Master Tracks Pro
Paul Overaa gives the once over to this new Amiga sequencer.
Paul Overaa gives us the low-down on the new Master Tracks Pro Sequencer for the Amiga
The Commodore Amiga has lacked sadly behind the Atari ST as far as quality MIDI software goes. This software shortage has been due to many reasons including the fact that the Amiga is quite a difficult computer for programmers to work with. Knowing this however is little comfort for music/MIDI orientated Amiga owners who have been itching to get their hands on some decent Amiga MIDI software. Now, at last, serious software is beginning to appear and one of the latest MIDI packages to arrive is Passport Designs Master Tracks Pro sequencer.
Master Tracks Pro will run on all the Amiga models including the A-500 (although you'll need the memory expansion fitted because the sequencer needs 1 meg to run). The program is supplied on a single unprotected disk and comes with the now standard A5 ring-binder type manual used by almost all serious packages. The manual is good, readable and, with the help of some well laid out early tutorials, you can be sequencing within half an hour of seeing the package for the first time.
Perhaps the first point to be made about the Master Tracks Pro package is that it's available on a lot of machines - the Apple Macintosh, the Apple IIs, IBM PC's and clones, the Yamaha C-1 and of course now the Commodore Amiga. Whilst there are certainly differences between the various versions the basic operations remain the same.
What do you get for your hard earned cash? The short answer is a pro quality 64 track sequencer which uses a multi-window, graphics based, editing approach. The record and play facilities are centered around a transport window which is the screen equivalent of a tape deck containing all of the usual play, record, fast forward, rewind and stop type of controls together with a few other goodies as well. Operations which need time references use the transport window's clock/time indicator panel... to locate a time reference point you just type in it's value and Master Tracks Pro, which internally uses a resolution of 250 ticks per quarter note, will locate it for you. It's via the transport window that you also set punch-in/punch-out parameters, 'count in' etc. Using the transport window controls is dead easy - they are well laid out and if you can drive a tape-recorder you'll be quite at home.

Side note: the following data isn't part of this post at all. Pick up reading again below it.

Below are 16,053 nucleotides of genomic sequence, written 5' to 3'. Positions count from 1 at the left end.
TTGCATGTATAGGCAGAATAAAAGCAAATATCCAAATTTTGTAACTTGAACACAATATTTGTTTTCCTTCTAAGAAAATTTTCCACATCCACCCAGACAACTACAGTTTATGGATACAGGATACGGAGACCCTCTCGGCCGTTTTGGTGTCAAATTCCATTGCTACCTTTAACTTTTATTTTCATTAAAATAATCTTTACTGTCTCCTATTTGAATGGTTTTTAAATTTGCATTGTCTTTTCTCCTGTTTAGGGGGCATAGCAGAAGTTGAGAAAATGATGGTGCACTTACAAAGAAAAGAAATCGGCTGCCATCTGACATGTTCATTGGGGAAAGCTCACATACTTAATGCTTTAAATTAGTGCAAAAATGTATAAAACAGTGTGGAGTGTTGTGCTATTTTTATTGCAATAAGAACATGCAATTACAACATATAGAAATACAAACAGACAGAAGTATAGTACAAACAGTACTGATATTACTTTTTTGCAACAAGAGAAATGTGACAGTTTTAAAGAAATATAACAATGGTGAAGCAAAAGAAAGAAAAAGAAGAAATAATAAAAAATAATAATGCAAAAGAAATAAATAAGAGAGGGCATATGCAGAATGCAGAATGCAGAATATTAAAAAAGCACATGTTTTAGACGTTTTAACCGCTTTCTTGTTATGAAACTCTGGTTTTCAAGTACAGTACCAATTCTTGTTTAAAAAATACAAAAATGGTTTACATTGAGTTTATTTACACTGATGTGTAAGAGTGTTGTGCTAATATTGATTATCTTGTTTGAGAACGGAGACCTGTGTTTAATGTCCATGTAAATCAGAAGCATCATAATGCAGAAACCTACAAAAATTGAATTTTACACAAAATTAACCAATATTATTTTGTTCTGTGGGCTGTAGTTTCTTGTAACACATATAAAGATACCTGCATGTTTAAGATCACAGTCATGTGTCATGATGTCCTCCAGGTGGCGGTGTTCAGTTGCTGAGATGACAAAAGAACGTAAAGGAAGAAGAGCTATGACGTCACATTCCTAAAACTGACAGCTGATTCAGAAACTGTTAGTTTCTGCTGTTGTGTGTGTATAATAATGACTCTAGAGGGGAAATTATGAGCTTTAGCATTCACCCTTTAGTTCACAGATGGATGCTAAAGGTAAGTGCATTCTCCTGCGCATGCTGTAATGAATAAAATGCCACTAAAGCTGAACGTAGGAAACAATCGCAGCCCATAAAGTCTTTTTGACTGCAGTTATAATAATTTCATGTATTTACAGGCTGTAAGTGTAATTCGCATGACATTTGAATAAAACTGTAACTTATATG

Another important window in the Master Tracks Pro display is the Track Sheet window and this serves several purposes. Firstly it holds details of the sequences - track name, number, on/off mute status. Secondly it lets you control track looping on an individual track basis. The track sheet also lets you set an initial program change number which is sent as the track starts. You can of course place program change commands anywhere in a sequence but often you'll want them at the start and this facility offers a convenient way of doing just that. Last of all there's a channel assignment field which provides a sort of 'global remapping' of MIDI data allowing you to override stored channel info and play back the data on a specific channel.
Master Tracks Pro makes good use of the Amiga's multi-window facilities and six windows are provided for editing program change commands, modulation, controller data, pitch-bend, channel pressure, and key pressure. Data is displayed graphically on a grid and using the mouse you can pick up events, move them about, and generally edit to your hearts content. As well as the graphic display there are accurate bar clock and event value indicators available, so pin-pointing specific events is easy. All of these facilities are accessed via a window menu which incidentally also provides a similar window for controlling tempo. It's powerful stuff, but very easy to use because all of the edit windows use the same approach... once you've learnt about one window, you'll know how all of the other windows operate.